I do not own or seek to own Bitcoins. Something about the idea of harvesting and selling unique, computer-generated numbers strikes me as silly. That this medium of exchange is intrinsically worthless, volatile, and shows all the signs of being a bubble also does little to endear me to it. However, earlier I was reading about a new possible niche for Bitcoin: providing an escape valve for people who have to live under dysfunctional economic systems. Like Argentina. Or Venezuela. I recently learned that it has become next to impossible to travel to that increasingly loony place — a place where mere discussion of prices is called “economic warfare.”

 that’s what President Maduro, the rather hapless inheritor of the mess that is the economy in Venezuela under the Bolivarian socialist revolution, seems to think. For he’s arguing that people who simply report the prices at which things change hands are waging economic war upon the country and its economy. The actual point at issue is the black market exchange rate for the bolivar, the country’s currency. Given the, umm, excellence with which the economy has been managed that black market rate is well over an order of magnitude different from the official rate. And that, ahem, excellence with which the economy is being managed is such that the value has fallen another 25% in the last week alone. […] The basic problem is the same one that the more stupid leftists make all the time. Sensible ones know that you don’t mess with markets nor market prices. You want to change the distribution of incomes in the country? Fine, we might not agree, but if you do then tax and redistribute. But don’t go around messing up that price system which is the only way that anyone can ever calculate what people desire and what people are willing to make. But they keep making this mistake. From rent control in my native UK or New York City making affordable housing more difficult to find all the way through to this complete and total mess that they’ve made of the Venezuelan economy (and where is Mark Weissbrot these days? We don’t seem to hear much of his cheerleading any more, do we?). An interim position was that of Argentina. They had issued bonds that paid interest according to the inflation rate. As that began to rise some private sector economists noted that the official inflation rate seemed to be lower than that observable in the real economy. The Argentine government threatened to jail those economists.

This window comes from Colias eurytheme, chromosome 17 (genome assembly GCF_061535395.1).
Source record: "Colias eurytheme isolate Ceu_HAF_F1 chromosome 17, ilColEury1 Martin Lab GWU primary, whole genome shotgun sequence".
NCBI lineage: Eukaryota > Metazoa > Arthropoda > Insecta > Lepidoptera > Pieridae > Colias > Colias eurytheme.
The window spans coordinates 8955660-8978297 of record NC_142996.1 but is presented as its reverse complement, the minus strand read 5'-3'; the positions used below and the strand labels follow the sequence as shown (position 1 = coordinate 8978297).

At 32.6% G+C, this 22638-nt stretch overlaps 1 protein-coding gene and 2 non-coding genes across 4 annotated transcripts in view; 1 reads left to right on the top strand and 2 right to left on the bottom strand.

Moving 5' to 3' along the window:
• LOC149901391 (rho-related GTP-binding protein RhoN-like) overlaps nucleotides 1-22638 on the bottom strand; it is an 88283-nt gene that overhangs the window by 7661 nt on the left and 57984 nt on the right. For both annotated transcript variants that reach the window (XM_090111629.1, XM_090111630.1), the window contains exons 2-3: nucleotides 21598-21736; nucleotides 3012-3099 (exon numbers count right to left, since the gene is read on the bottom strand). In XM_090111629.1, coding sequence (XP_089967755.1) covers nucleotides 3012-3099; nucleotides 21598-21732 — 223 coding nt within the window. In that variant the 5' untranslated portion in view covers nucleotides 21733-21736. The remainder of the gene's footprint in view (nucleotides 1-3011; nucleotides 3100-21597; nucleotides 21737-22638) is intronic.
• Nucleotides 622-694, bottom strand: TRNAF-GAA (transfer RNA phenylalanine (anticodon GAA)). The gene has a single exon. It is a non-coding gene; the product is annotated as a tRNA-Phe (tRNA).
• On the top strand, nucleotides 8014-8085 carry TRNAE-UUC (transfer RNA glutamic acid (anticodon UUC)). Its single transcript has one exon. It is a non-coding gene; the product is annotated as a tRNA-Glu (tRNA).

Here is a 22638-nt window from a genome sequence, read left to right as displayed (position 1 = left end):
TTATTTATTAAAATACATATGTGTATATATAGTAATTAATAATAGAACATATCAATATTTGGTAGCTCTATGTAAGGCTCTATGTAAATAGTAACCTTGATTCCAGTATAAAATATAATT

Nothing surprising about that. As a friend put it, “Venezuela is proof of socialism’s idiocy.”

Socialism’s inherent unworkability provides the perfect incentive to establish a dictatorship, though. People will not cooperate voluntarily, so ultimately — if there to be is any hope of making socialism work — they will have to be forced.

But even after they are forced into submission, with private property nationalized at gunpoint, etc., the end result is a numbing lack of incentive. That lack of incentive leads those who have power to supply an incentive.

How do you motivate people lacking incentive into being productive?

Using the traditional slavery model, the answer was rewards and of course punishments. The reason slaveholder George Washington became so philosophically opposed to slavery was that he saw that his slaves had no reason to better themselves, no work ethic, and why should they? He saw it as inherently corrupting of both masters and slaves, and he became determined to eventually divest himself from owning slaves.

Stalin (and his followers) learned that the most efficient way to provide an incentive was fear. Fear of death motivates people, and socialism arguably can be made to work that way. But the question then becomes (at least, for those who think about such things), is that really the best way to build a better world? It certainly was not classical Marxism, but I think Marx was not very smart where it came to human nature. Granted that the exploitative capitalist bourgeois classes were in fact greedy and selfish, it never seemed to occur to him that the majority of humans are the same way. Especially those who want power.

Naturally, our government betters are doing everything possible to stymie Bitcoin in the United States.

If Bitcoin is in fact intrinsically worthless and a bubble, people might start wondering why the antipathy. History shows that driving things underground tends to increase their “value.”